Amazon “likely to succeed” on Key Argument in Pentagon Lawsuit

on Mar 8, 2020
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  • Judge Patricia Campbell-Smith said Amazon’s case against DOD’s decision to award Microsoft with the cloud computing contract is “likely to s쳮d”.
  • Amazon contends that the deal was awarded to Microsoft because of improper influence of President Donald Trump
  • In the court document, the judge supported Amazon’s argument that the Pentagon made a mistake in assessing prices

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A U.S. federal judge said that Amazon’s protest lawsuit over Department of Defense’s decision to award Microsoft with the cloud computing deal “is likely to succeed on the merits”, according to a court document published on March 6.

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The document indicates that judge Patricia Campbell-Smith of the U.S. Court of Federal Claims may rule in a high-risk bid protest regarding the Pentagon’s JEDI cloud computing deal, which was granted to Microsoft a few months ago after President Donald Trump and members of Congress intervened.

Amazon argues that the deal was awarded to Microsoft due to inappropriate intervention on the part of Trump.

The document didn’t mention Trump or Amazon’s allegations over inappropriate influence, but it did talk about how the Pentagon evaluated Microsoft’s data storage in one price scenario.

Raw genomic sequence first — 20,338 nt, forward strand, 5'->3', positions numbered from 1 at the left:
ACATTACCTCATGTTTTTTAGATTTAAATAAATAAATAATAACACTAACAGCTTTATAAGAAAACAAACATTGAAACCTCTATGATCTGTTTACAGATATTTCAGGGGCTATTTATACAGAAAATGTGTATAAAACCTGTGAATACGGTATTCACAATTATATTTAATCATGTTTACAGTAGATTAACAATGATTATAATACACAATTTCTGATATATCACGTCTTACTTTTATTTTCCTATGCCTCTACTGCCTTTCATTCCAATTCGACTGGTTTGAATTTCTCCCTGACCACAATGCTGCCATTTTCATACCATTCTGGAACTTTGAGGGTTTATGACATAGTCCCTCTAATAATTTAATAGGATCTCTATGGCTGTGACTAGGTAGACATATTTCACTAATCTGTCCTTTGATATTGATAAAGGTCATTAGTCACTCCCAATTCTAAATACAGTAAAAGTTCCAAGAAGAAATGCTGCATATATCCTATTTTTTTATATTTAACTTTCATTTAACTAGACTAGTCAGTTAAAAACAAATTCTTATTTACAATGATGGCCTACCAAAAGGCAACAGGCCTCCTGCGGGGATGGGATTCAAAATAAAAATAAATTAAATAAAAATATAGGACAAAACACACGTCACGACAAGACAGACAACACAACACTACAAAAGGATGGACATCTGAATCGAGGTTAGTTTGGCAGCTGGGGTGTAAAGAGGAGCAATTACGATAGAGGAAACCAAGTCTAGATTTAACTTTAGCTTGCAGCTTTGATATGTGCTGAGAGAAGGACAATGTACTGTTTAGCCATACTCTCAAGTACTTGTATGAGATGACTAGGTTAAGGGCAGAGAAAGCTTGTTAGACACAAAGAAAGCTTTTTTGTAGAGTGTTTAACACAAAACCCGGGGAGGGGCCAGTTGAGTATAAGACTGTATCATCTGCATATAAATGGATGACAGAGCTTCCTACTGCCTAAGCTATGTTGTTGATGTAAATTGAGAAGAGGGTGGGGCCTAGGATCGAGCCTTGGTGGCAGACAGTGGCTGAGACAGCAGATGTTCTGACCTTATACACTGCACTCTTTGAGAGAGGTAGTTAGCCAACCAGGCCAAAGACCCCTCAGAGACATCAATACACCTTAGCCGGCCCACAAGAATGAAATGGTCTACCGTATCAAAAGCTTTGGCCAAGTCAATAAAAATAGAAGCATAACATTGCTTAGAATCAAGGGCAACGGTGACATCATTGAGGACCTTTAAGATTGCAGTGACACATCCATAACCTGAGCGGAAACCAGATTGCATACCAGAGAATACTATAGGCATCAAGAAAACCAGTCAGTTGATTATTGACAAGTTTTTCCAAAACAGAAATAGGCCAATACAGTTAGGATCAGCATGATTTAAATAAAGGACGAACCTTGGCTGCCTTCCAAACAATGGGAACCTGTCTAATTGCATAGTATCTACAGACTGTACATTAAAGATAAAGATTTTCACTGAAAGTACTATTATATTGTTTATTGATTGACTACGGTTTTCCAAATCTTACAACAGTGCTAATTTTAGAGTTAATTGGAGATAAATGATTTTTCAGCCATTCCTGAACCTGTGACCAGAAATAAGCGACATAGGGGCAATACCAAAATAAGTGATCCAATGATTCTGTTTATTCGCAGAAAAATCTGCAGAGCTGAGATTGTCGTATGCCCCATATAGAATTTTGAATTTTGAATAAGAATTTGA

Judge Campbell-Smith ordered the Pentagon to cease work on JEDI. In the document, she supports Amazon’s argument that the Pentagon was wrong in assessing prices for contending proposals from Amazon and Microsoft.

Amazon is capable of showing that Microsoft’s proposal was not “technically feasible” as the Pentagon evaluated, said the judge.

She added that the Pentagon’s assessment is likely to affect Amazon materially, a company that holds an important place for government contract bid protests. Microsoft and DOD’s complaints that Amazon should have expressed its concerns earlier were rejected by the judge.

DOD’s spokesperson said the department is disappointed in the court’s decision, but refused to comment on its specifics.

“We remain focused on getting this critical capability into the hands of our warfighters as quickly and efficiently as possible,” Lt. Col. Robert Carver, a Pentagon spokesman wrote.

Microsoft thinks that in the end, it will be able to move ahead, saying that the ruling is focused on “lone technical finding by the Department of Defense about data storage” and under one price scenario out of six, according to the company’s spokesman Frank X.

Shaw’s statement. Shaw added that the judge cited one matter where “the government makes it clear that in their view Microsoft’s solution met the technical standards and performed as needed.”

“In the context of procurement for cloud computing services, the court considers it quite likely that this failure is material,” said judge Campbell-Smith.

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